'Mind Games' ends for Northwestern; team prepares for next year

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'Mind Games' ends for Northwestern; team prepares for next year

May 11, 2012

Seven Northwestern Oklahoma State University students made it into the semi-final round of “Mind Games,” an impressive feat for first time contenders. “Mind Games” is an Oklahoma Academic Challenge that brings together teams of students from Oklahoma colleges and universities to compete in a weekly battle of the brains.

In the fall, the team will begin preparing for competition again in hopes to gain a few more students as teammates and possibly put together two teams for competition.

Northwestern participants’ hometowns, classifications and majors include:

Isaac Broce, Mooreland senior, natural sciences education; Lukas Dollarhide, Tonkawa junior, history; Lakpa Lama, Kathmandu, Nepal, freshman, nursing; Nathan Sacket, Aline sophomore, computer science; Prashant Upadhyay, Kathmandu, Nepal, freshman, business administration; Khadidja (Eva) Souleyman, Alva senior, political science; and Zachary Zook, Waynoka senior, social science.

Northwestern beat Redlands Community College, a team who competed at the national level last year, to make it to the semi-finals. However, in this year’s competition, Southwestern Oklahoma State University won the semi-finals round, which aired on KSBI-TV in Oklahoma City Wednesday, May 9.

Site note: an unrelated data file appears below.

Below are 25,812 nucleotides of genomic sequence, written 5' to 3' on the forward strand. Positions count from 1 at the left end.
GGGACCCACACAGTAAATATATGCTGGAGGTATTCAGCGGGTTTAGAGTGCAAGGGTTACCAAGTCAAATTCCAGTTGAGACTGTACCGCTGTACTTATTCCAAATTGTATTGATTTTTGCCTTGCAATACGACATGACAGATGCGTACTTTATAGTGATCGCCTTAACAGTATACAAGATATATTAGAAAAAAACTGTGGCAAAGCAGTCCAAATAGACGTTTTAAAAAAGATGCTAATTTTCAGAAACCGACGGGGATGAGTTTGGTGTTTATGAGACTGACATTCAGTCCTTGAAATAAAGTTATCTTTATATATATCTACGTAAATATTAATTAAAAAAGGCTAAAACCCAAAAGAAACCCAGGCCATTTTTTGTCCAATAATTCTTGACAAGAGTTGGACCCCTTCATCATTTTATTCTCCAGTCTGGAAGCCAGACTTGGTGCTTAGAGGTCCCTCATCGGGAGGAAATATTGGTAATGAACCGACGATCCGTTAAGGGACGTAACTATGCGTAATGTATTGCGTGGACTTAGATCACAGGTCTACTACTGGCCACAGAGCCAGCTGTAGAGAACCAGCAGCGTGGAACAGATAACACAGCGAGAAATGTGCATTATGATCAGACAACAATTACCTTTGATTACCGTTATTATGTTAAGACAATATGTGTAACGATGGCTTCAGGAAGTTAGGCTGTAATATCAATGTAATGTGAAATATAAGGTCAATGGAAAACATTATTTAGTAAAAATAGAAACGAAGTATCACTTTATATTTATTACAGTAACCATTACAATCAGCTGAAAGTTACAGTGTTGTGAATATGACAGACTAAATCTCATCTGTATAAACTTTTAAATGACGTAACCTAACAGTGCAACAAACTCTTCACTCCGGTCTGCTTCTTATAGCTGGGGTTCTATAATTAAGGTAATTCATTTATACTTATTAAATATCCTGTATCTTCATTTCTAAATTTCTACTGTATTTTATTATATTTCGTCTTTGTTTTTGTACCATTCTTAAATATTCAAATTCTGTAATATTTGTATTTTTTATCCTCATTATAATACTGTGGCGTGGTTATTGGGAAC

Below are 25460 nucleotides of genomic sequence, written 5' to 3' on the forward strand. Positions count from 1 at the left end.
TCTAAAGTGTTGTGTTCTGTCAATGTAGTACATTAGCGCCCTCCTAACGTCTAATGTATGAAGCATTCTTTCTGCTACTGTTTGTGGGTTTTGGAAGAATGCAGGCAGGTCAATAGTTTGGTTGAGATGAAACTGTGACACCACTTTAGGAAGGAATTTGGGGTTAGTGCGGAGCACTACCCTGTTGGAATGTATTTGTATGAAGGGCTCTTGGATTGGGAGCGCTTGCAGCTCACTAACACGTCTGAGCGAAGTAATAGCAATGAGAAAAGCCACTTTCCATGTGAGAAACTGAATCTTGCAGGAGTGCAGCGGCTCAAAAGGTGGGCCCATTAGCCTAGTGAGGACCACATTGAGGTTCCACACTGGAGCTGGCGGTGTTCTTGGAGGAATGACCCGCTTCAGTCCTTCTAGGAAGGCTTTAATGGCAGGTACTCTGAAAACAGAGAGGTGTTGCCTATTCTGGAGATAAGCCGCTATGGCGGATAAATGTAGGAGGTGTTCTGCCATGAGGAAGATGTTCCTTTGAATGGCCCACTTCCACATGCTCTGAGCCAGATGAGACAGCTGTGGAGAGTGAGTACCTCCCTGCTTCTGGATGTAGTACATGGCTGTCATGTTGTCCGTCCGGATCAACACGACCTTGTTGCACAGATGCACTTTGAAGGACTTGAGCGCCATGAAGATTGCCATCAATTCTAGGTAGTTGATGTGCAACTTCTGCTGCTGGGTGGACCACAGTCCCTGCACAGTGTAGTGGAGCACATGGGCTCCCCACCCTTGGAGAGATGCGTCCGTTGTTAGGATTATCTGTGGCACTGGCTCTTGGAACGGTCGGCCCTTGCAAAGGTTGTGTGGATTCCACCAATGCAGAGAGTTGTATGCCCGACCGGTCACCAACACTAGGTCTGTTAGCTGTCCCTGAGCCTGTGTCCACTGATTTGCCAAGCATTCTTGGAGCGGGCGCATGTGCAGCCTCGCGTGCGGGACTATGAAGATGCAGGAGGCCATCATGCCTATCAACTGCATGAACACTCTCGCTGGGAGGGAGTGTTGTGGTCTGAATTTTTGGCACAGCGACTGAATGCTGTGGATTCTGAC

The team is coached by Kathleen O’Halleran, instructor of political science, sociology and geography.

“Southwestern was an excellent team, and we were honored to compete against them,” O’Halleran said. “Now we know what we need to work on for next year.”

All teams receive scholarship awards either as a consolation prize or as the week’s winning team. Teams are comprised of three players and up to three alternates who may be substituted in during the games.

Through this competition, Northwestern’s “Mind Games” team has earned approximately $7,000 in scholarship rewards.

These scholarship dollars were well-earned. Between classes, studying and everyday life of a college student, these individuals met to practice for one hour, three times a week prior to a competition. O’Halleran said it was important for the group to meet regularly to work as a team and understand one another’s body language. In between competitions, they also met two times a week.

Next year, the team hopes to obtain a bell system to make practices more life-like.

The KSBI "Mind Games" utilizes the toss-up/bonus format. Questions are formatted from all topics of collegiate knowledge. The bulk of the questions come from the areas of science, history and literature. Fine arts and humanities was the next emphasis area followed by geography, current events and pop culture.

Northwestern’s “Mind Games” team currently is looking for additional team members who have a passion for fine arts, humanities, English and literature.

To become a member of the team, contact O’Halleran at kiohalleran@nwosu.edu  or (580) 327-8519.

-NW-